If I had a few hundred grand to spare I'd open a hot dog stand on our side of town. I'd make a killing, I'm sure. Even the Irish like Chicago style hot dogs. LOL
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Kellemora
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Re: Excess Deaths

Post by Kellemora »

The McDonald's here raised their price for cooks up to 22 bucks an hour. I know this because Debi's step-son was working there.
But then too, they're now charging 6 bucks for the deals of what used to only be 2 bucks.
Heck, back when I had all my muscle cars, a McDonald hamburger was only 15 cents.
I was only making 150 bucks a week back then, but could afford fancy cars, and a nice apartment, and had plenty of money to spend on junk.
After I got married in 1968, my 2 bedroom townhouse was only 99 bucks a month.
From 1970 to 1975, my 2 bedroom apartment with furnished kitchen appliances in Kirkwood was 112.50 per month. They never raised it since I did maintenance and lawn mowing. But after I moved out, the new tenant had to pay like 300 bucks a month.
Of course, at the time I did move out, my salary was now up to 250 bucks a month, after I moved jobs to one in the county near where my first apartment used to be. So I also saved money by not having to drive downtown.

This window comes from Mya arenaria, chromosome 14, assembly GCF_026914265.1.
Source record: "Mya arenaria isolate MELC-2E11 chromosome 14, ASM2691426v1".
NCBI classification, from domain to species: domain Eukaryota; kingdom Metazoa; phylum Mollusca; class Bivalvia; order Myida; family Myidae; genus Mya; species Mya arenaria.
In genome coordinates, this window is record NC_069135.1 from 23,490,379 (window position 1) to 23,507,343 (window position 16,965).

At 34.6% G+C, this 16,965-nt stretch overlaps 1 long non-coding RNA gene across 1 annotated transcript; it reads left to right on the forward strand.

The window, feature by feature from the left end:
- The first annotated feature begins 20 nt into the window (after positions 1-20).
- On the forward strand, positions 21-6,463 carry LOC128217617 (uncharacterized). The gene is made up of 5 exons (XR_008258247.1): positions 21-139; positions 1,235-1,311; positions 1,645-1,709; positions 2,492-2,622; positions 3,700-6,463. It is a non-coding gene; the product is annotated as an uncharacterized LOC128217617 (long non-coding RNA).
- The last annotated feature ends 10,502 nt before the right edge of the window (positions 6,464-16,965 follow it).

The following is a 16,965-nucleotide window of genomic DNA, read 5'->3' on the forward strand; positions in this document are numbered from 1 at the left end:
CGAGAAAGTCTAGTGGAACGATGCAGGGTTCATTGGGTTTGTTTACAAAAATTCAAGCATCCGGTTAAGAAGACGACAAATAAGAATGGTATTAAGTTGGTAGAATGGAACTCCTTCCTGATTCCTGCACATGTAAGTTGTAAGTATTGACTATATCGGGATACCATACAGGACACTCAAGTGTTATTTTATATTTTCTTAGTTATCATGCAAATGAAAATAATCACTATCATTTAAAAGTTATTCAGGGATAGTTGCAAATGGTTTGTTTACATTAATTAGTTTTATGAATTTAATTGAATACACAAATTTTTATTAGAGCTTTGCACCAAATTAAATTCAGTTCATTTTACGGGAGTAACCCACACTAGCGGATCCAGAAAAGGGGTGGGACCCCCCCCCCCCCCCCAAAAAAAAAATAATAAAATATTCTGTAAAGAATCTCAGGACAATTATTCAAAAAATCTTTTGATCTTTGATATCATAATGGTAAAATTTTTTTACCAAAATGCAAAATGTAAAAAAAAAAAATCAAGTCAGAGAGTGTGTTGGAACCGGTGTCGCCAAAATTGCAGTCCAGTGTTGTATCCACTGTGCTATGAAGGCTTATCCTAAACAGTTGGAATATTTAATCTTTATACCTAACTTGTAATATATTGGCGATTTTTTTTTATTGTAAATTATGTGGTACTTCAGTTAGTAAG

I know I mentioned this before, but WalMart's prices here are higher than most other places. Many of our small mom n pop shops can undersell WalMart, and sometimes even undersell Kroger. This is thanks to the big co-op for foodstuffs to supply all the mom n pops at great wholesale prices. And then we have the deep discount stores called UGO, United Grocery Outlet. Nobody can beat their prices. On nearly everything, they are half the price of Kroger, which is also much less than WalMart.
Not much difference between Kroger and WalMart as far as prices go, WalMart is a bit cheaper than Kroger on most items.
One big thing though is Kroger's shelves are usually full, and WalMart is always out of most of the things you went in to get.

The restaurant business, even small kiosk type stands, is something I will never get into again.
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yogi
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Re: Excess Deaths

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You pretty much described what causes inflation, and believe it or not Joe Biden had nothing to do with it. I was employed at Motorola for 36 years. My entry pay was $2.08/hr and I left earning in excess of $26/hr. That was twenty years ago. I can't imagine what that job is paying today. The point is that people want more money for doing next to nothing more in terms of productivity. Is it really worth $22/hr to fry a McDonalds burger? Well, if that's what you must pay the cook then there is no other recourse but to raise the prices of what you are selling. It seems like a vicious circle, and in some ways it is. The good news is that wages generally follow the rate of inflation closely. I don't have to tell you the bad news about us fixed income people. I can see both sides of this story but can't come up with a remedy.